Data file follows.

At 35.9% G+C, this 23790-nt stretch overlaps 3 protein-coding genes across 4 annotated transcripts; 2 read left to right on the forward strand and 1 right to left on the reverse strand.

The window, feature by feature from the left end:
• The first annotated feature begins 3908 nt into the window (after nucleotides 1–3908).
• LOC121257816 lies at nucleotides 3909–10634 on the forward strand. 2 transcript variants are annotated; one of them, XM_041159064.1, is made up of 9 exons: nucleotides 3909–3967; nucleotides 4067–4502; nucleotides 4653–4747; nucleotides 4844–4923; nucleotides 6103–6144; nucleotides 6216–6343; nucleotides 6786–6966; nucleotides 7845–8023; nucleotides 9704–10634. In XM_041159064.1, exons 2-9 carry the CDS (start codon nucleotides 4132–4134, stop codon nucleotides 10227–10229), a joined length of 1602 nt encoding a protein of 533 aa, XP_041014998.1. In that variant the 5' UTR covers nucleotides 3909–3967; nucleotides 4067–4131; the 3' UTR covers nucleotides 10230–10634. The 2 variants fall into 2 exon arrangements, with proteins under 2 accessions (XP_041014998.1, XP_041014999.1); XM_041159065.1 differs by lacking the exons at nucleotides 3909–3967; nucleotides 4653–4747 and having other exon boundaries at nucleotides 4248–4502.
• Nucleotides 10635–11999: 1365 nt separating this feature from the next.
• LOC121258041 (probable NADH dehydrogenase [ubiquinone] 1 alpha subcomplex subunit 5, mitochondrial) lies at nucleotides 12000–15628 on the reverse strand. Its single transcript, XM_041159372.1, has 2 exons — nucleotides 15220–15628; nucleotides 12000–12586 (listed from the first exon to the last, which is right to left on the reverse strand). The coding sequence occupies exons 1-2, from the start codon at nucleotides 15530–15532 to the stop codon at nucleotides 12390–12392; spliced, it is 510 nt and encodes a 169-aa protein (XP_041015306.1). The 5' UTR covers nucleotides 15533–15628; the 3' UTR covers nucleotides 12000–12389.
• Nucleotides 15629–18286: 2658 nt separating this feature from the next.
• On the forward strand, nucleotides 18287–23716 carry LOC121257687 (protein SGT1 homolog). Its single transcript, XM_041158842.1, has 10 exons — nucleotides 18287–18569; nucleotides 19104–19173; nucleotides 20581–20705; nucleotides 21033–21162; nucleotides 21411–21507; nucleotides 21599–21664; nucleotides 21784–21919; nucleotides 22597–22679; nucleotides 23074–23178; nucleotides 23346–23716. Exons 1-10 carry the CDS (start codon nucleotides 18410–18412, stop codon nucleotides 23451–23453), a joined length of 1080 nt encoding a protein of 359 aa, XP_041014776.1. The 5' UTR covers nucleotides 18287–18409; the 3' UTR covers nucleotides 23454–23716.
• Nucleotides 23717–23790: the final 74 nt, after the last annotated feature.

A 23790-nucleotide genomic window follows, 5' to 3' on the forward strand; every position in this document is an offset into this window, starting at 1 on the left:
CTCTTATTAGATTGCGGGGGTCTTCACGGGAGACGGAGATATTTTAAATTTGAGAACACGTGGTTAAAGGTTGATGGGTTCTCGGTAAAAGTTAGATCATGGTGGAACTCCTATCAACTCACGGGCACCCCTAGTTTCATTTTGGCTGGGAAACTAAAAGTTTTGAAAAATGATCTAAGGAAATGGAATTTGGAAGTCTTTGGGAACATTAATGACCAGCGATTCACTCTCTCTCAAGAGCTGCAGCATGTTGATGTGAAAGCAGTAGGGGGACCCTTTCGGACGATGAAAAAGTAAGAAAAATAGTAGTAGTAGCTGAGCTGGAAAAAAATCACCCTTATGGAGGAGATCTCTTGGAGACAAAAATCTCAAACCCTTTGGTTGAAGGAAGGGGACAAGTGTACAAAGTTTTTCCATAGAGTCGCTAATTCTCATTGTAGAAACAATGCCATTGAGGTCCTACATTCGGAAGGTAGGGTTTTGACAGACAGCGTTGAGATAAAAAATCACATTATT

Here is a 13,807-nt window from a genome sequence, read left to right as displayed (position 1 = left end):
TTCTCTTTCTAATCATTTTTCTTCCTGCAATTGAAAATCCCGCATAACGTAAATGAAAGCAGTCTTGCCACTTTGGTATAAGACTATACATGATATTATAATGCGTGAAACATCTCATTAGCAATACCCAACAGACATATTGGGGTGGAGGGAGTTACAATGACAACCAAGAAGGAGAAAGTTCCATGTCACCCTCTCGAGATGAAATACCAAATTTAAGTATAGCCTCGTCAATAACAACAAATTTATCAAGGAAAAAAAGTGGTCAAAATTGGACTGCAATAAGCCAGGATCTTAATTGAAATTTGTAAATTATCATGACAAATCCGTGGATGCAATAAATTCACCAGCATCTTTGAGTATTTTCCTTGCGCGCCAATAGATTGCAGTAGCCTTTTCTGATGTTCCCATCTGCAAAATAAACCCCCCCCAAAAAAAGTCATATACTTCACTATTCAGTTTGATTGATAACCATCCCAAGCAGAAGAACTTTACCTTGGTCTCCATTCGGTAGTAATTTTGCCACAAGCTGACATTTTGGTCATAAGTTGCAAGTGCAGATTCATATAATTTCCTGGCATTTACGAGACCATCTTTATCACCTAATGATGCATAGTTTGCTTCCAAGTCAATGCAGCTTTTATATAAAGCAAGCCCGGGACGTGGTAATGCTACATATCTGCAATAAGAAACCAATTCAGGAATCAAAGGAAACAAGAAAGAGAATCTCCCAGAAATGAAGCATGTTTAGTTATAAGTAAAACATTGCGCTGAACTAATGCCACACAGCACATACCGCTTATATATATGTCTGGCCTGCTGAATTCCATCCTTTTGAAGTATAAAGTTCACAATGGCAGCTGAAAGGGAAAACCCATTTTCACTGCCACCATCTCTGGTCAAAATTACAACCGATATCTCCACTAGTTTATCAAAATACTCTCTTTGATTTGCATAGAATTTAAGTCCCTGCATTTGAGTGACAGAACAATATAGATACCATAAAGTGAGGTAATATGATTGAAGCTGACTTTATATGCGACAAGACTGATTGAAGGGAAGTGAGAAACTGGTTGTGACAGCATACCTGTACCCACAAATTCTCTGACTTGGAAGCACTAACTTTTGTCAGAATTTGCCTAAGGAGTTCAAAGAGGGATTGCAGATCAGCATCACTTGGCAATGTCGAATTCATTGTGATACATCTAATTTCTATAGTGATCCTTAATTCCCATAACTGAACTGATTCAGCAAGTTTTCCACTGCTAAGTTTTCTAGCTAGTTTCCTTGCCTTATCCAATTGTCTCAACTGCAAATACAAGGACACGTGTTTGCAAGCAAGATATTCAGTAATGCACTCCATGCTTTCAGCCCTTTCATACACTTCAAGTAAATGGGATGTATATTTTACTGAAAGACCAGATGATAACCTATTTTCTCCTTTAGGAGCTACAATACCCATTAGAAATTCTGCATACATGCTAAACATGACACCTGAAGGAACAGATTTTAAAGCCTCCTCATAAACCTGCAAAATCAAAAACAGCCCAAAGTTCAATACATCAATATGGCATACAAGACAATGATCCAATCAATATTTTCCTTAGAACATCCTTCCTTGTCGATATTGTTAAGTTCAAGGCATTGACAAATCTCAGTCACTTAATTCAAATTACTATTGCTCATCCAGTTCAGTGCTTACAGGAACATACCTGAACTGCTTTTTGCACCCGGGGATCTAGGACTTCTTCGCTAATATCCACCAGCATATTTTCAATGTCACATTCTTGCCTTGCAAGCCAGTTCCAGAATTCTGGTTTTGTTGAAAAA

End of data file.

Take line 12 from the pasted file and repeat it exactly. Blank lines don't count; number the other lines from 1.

Here is a 13,807-nt window from a genome sequence, read left to right as displayed (position 1 = left end):